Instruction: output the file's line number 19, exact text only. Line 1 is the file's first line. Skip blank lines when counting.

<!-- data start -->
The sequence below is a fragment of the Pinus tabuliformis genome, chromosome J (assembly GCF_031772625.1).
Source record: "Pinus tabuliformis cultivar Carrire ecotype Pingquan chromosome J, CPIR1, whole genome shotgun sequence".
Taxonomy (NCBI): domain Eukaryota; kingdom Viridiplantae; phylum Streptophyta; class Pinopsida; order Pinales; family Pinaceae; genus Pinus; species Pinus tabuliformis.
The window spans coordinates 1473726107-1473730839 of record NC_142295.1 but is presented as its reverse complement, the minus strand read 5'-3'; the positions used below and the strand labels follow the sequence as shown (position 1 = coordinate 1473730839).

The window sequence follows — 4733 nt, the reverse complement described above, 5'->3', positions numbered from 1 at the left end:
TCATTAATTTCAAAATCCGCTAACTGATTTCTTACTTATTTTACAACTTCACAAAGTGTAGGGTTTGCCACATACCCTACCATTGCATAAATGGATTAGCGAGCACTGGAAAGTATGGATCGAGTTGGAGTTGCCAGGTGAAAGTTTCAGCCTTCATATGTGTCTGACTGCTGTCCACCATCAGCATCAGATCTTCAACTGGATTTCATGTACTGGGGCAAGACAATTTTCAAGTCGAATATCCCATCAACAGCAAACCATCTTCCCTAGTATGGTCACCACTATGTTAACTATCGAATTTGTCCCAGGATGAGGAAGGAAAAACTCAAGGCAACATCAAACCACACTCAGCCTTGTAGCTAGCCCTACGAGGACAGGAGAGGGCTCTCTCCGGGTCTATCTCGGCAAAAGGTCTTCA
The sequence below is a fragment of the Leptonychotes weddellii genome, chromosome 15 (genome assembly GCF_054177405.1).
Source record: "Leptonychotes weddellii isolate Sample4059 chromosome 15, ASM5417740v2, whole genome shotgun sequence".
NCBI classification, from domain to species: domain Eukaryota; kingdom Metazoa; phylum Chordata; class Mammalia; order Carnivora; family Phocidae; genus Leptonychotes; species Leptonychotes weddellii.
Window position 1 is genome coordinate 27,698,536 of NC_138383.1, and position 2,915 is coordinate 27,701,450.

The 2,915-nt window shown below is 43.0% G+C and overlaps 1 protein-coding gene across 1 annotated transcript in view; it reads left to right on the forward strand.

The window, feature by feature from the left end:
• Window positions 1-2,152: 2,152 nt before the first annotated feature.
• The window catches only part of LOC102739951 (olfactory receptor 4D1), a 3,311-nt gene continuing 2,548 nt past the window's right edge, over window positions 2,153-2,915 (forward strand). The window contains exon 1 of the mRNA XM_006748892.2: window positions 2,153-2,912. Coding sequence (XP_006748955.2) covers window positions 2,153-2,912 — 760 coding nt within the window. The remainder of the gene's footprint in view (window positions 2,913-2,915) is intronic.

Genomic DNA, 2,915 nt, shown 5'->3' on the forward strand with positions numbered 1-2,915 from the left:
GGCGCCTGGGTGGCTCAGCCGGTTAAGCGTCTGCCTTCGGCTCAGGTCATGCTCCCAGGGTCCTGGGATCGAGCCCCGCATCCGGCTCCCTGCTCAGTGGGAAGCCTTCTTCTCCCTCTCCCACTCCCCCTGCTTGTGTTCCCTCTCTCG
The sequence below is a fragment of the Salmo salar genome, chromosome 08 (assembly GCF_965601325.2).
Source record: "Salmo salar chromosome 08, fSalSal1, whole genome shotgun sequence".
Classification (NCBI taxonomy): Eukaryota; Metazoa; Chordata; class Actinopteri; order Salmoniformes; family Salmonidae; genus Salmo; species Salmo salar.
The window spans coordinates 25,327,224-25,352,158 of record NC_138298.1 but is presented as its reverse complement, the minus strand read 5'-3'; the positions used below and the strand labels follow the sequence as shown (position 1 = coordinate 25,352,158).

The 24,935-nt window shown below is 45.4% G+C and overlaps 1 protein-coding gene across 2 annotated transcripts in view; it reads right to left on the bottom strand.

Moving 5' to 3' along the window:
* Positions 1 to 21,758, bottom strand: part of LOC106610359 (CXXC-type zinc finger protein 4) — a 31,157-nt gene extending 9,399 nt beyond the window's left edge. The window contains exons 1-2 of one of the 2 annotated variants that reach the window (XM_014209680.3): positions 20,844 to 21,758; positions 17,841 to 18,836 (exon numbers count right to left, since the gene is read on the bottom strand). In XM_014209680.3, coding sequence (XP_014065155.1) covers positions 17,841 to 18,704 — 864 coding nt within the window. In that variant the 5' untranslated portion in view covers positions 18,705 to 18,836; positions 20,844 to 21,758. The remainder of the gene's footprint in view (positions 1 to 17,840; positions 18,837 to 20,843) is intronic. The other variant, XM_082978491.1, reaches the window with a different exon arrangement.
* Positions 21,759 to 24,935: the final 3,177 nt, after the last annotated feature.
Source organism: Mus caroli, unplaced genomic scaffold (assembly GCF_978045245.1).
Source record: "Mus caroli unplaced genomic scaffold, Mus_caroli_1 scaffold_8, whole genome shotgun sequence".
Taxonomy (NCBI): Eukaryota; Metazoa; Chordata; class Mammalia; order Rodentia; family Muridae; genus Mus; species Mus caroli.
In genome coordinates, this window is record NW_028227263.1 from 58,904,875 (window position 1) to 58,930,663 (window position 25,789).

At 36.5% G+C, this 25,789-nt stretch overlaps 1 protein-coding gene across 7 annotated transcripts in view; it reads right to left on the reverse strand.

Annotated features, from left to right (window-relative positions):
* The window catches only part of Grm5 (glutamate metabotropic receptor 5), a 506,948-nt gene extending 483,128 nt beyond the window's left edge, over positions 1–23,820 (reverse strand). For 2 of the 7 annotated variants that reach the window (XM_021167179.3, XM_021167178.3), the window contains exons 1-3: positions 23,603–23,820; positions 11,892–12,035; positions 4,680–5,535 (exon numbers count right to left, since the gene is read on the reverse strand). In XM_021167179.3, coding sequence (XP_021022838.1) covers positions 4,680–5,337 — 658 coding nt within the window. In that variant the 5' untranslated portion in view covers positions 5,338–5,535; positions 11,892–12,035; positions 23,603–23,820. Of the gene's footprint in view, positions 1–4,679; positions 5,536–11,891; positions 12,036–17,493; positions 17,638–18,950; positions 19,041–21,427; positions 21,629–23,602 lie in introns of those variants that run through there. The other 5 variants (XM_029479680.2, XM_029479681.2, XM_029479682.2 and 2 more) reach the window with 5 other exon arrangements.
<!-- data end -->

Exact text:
Classification (NCBI taxonomy): Eukaryota; Metazoa; Chordata; class Actinopteri; order Salmoniformes; family Salmonidae; genus Salmo; species Salmo salar.